Swearing in of the current Board of Directors of the Salvadoran Association of Ophthalmology (from left to right): Miriam Flores, President; Leon Colindres, Vice President; Mario Roberto Garcia Rivas, Secretary; Fabian Martinez Carrera, Treasurer; Alexis Castro Perez, Vocal; Lisette Guerrero, Pro-Secretary; Amarilis Portillo, representative of the association to the Medical College of El Salvador; Mirian Rivera, representative for the Eastern Zone.

PD: I see a very young board of directors, do you think this is a time for renewal?

MF: I have been on the board of directors of the association  for 7 years working for our development and, like most of my board of directors, we have been working together for more than 4 years for the welfare of our association and members. Currently there are 2 new members, for me it is important a to renew every so often but always maintaining a balance and especially in communication and counseling with our former presidents, because experience always counts.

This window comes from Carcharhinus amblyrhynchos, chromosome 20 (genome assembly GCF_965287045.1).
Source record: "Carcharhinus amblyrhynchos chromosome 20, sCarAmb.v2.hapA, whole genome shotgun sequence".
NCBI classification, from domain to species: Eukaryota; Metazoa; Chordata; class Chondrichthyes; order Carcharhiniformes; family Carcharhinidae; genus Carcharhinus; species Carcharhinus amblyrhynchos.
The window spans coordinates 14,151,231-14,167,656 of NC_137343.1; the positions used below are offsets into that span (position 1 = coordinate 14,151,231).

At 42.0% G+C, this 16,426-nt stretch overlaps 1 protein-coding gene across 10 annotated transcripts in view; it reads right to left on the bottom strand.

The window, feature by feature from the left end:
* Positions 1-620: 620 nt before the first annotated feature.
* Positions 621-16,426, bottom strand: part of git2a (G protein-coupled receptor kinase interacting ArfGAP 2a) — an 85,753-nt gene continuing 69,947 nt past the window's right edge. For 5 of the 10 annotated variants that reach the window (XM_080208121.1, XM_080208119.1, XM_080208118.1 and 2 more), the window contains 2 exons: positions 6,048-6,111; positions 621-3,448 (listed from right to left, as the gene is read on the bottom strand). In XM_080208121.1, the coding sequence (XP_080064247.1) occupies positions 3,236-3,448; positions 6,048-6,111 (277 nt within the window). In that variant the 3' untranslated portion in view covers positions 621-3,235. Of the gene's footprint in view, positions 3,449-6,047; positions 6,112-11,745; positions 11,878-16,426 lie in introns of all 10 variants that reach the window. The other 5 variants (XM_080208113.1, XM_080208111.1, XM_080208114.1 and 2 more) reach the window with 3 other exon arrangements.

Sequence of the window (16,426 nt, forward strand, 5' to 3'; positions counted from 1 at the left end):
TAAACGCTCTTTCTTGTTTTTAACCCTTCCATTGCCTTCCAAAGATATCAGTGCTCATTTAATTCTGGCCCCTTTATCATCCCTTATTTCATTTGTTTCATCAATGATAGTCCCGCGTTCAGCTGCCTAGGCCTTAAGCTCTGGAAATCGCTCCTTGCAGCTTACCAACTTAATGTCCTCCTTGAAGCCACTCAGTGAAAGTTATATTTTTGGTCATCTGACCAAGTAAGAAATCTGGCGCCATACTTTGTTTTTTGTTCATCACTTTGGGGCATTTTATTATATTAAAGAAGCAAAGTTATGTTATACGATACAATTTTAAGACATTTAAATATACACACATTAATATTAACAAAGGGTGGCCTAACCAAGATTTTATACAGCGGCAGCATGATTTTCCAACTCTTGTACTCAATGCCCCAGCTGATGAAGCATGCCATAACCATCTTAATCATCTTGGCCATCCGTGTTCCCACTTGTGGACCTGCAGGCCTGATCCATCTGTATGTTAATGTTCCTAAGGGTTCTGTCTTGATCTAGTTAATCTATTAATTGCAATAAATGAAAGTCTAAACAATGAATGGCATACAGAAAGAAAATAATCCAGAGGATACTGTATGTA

PD: What do you plan as president and how do you think we can contribute to maintain these historical bonds?

MF: As president of ASOF, I plan to develop our activities to the maximum, among them we have a high level monthly of scientific activity, we are currently developing an Ophthalmology Symposium in August, and our National Congress next year. I would like us to have again a Pan-American Regional in our country. To develop and promote the training of new specialists that our country needs so much, including subspecialties with which we do not have any colleague such as uveologists, neuro-ophthalmologists and imaging specialists mainly, for which I will promote within our resident physicians, the opportunities provided by our Pan-American Association. To raise our academic and scientific level within international congresses, of which we already have excellent representatives. But above all, to promote and increase the access of our population to ophthalmologic services, mainly promoting our most preventable diseases in blindness such as cataract and diabetic retinopathy, training personnel and working multidisciplinary with other specialties, for which the media and social networks are also of great help.